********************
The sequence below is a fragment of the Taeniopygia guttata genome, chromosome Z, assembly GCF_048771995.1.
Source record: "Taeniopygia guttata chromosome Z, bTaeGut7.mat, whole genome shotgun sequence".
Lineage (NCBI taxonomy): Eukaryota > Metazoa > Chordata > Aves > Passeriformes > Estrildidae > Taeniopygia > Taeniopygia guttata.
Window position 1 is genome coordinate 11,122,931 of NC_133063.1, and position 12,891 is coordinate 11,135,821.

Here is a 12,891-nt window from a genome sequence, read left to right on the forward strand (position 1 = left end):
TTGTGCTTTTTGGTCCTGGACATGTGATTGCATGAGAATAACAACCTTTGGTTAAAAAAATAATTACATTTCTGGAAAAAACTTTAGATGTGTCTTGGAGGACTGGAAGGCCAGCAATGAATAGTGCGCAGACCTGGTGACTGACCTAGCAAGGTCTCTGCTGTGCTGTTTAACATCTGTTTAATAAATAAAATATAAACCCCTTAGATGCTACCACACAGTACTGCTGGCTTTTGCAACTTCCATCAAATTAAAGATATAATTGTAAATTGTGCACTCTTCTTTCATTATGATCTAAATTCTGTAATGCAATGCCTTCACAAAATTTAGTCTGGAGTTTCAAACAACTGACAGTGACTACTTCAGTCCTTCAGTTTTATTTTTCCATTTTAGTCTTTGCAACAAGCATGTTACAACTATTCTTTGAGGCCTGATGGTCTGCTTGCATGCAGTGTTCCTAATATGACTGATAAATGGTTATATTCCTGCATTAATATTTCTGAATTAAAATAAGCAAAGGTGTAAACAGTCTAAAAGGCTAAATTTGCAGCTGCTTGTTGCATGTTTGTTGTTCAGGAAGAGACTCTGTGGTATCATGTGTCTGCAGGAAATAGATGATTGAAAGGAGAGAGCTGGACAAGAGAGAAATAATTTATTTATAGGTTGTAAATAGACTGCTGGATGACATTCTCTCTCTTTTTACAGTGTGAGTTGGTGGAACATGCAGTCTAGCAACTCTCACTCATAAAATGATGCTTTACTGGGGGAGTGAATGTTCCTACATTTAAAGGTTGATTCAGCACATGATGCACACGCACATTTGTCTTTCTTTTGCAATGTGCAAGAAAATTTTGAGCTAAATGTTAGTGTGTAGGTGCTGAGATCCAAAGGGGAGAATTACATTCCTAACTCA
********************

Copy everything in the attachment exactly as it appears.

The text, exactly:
The sequence below is a fragment of the Taeniopygia guttata genome, chromosome Z, assembly GCF_048771995.1.
Source record: "Taeniopygia guttata chromosome Z, bTaeGut7.mat, whole genome shotgun sequence".
Lineage (NCBI taxonomy): Eukaryota > Metazoa > Chordata > Aves > Passeriformes > Estrildidae > Taeniopygia > Taeniopygia guttata.
Window position 1 is genome coordinate 11,122,931 of NC_133063.1, and position 12,891 is coordinate 11,135,821.

Here is a 12,891-nt window from a genome sequence, read left to right on the forward strand (position 1 = left end):
TTGTGCTTTTTGGTCCTGGACATGTGATTGCATGAGAATAACAACCTTTGGTTAAAAAAATAATTACATTTCTGGAAAAAACTTTAGATGTGTCTTGGAGGACTGGAAGGCCAGCAATGAATAGTGCGCAGACCTGGTGACTGACCTAGCAAGGTCTCTGCTGTGCTGTTTAACATCTGTTTAATAAATAAAATATAAACCCCTTAGATGCTACCACACAGTACTGCTGGCTTTTGCAACTTCCATCAAATTAAAGATATAATTGTAAATTGTGCACTCTTCTTTCATTATGATCTAAATTCTGTAATGCAATGCCTTCACAAAATTTAGTCTGGAGTTTCAAACAACTGACAGTGACTACTTCAGTCCTTCAGTTTTATTTTTCCATTTTAGTCTTTGCAACAAGCATGTTACAACTATTCTTTGAGGCCTGATGGTCTGCTTGCATGCAGTGTTCCTAATATGACTGATAAATGGTTATATTCCTGCATTAATATTTCTGAATTAAAATAAGCAAAGGTGTAAACAGTCTAAAAGGCTAAATTTGCAGCTGCTTGTTGCATGTTTGTTGTTCAGGAAGAGACTCTGTGGTATCATGTGTCTGCAGGAAATAGATGATTGAAAGGAGAGAGCTGGACAAGAGAGAAATAATTTATTTATAGGTTGTAAATAGACTGCTGGATGACATTCTCTCTCTTTTTACAGTGTGAGTTGGTGGAACATGCAGTCTAGCAACTCTCACTCATAAAATGATGCTTTACTGGGGGAGTGAATGTTCCTACATTTAAAGGTTGATTCAGCACATGATGCACACGCACATTTGTCTTTCTTTTGCAATGTGCAAGAAAATTTTGAGCTAAATGTTAGTGTGTAGGTGCTGAGATCCAAAGGGGAGAATTACATTCCTAACTCA